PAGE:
Page:Aunt Jo's Scrap-Bag, Volume 2.djvu/99

This page has been proofread, but needs to be validated.

women looked as much as they liked, wondering if the poor dear boy was satisfied with the life he had chosen, and getting tenderly pitiful over the losses he might learn to regret when it was too late. His dreams seemed to be pleasant ones, however, for once he laughed a blithe, boyish laugh, good to hear; and when he woke, he rubbed his blue eyes and stared about, smiling like a newly roused baby.

He got out all too soon, was joined by several other clerical youths, and disappeared with much touching of big beavers, and wafting of cassocks.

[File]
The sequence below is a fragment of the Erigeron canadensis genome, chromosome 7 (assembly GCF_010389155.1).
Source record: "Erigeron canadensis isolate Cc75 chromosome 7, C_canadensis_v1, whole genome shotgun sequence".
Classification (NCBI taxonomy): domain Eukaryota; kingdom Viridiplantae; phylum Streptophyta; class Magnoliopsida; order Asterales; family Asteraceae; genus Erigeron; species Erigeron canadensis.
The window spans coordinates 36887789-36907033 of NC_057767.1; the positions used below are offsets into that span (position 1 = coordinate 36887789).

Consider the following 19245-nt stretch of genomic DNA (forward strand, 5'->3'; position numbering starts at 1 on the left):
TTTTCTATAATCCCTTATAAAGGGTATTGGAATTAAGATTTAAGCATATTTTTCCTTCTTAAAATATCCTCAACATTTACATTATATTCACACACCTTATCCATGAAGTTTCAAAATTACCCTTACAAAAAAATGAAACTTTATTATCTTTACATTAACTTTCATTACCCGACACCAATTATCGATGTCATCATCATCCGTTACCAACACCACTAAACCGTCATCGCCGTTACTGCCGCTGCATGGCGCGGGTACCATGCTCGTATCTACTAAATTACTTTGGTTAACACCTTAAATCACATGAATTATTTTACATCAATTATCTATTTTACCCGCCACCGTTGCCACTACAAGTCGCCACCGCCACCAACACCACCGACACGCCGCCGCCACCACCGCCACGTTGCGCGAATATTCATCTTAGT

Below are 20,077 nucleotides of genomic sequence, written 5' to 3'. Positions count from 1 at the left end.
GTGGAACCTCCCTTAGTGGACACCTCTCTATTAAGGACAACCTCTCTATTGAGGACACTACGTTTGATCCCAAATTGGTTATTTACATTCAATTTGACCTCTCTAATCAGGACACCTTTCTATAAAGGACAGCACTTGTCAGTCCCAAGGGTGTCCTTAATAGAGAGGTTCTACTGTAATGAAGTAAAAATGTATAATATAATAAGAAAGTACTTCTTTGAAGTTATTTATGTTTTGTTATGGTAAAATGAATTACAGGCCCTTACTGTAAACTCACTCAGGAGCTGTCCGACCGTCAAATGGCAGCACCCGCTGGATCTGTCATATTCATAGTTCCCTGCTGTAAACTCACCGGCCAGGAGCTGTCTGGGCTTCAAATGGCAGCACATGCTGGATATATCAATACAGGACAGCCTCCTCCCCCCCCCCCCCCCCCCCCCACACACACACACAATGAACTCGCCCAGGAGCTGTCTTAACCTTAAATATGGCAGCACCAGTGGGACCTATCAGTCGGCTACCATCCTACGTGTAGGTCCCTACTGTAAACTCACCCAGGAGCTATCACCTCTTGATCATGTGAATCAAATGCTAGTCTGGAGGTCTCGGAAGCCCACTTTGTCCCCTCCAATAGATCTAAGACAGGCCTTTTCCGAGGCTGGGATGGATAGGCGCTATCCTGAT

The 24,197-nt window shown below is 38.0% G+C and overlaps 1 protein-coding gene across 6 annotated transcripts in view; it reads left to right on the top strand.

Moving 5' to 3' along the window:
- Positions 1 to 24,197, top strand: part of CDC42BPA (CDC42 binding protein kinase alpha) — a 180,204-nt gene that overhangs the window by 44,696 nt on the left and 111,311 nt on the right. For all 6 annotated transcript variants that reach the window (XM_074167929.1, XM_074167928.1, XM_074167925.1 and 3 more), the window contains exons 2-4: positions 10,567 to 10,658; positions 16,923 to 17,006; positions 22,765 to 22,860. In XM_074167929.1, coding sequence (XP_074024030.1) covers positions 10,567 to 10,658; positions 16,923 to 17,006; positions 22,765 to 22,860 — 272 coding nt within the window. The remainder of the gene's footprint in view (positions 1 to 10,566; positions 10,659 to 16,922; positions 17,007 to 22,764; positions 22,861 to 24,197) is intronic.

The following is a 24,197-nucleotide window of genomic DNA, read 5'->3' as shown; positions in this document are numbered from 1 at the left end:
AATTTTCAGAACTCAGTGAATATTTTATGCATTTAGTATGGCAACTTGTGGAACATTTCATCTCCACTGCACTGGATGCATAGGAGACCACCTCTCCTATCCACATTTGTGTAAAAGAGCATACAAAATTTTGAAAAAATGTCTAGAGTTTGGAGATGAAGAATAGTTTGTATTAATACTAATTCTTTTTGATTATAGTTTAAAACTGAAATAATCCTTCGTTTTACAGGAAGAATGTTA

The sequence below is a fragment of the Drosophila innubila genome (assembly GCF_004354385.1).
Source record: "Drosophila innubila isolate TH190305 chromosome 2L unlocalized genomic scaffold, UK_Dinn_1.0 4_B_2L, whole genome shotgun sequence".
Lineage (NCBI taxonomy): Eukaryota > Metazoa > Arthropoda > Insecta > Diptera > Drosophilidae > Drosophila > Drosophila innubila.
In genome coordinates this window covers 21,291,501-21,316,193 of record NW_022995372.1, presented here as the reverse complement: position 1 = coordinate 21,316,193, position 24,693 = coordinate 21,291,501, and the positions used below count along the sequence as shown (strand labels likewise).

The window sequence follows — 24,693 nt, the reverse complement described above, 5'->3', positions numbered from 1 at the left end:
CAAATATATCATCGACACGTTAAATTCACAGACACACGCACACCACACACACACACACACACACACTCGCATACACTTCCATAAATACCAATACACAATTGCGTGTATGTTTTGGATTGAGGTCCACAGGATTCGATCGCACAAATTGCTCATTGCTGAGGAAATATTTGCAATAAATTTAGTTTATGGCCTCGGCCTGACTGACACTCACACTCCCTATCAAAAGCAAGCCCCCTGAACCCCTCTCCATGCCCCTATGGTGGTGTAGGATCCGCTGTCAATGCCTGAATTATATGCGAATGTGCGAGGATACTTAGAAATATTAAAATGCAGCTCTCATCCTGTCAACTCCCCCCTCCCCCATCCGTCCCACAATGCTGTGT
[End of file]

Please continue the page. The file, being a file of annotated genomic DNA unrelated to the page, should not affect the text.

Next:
Innocent, reverend little boy! I wonder what became of him, and hope his sleep is as quiet now as then,—his awakening as happy as it seemed that summer day.

Six o'clock saw our damsels at Le Mans; and, after dinner, a sunset walk took them to the grand old cathedral, where they wandered till moonrise. Pure Gothic of the twelfth century, rich in stained glass, carved screens, tombs of kings and queens, dim little chapels, where devout souls told their beads before shadowy pictures of saints and martyrs, while over all the wonderful arches seemed to soar, one above the other, light and graceful as the natu-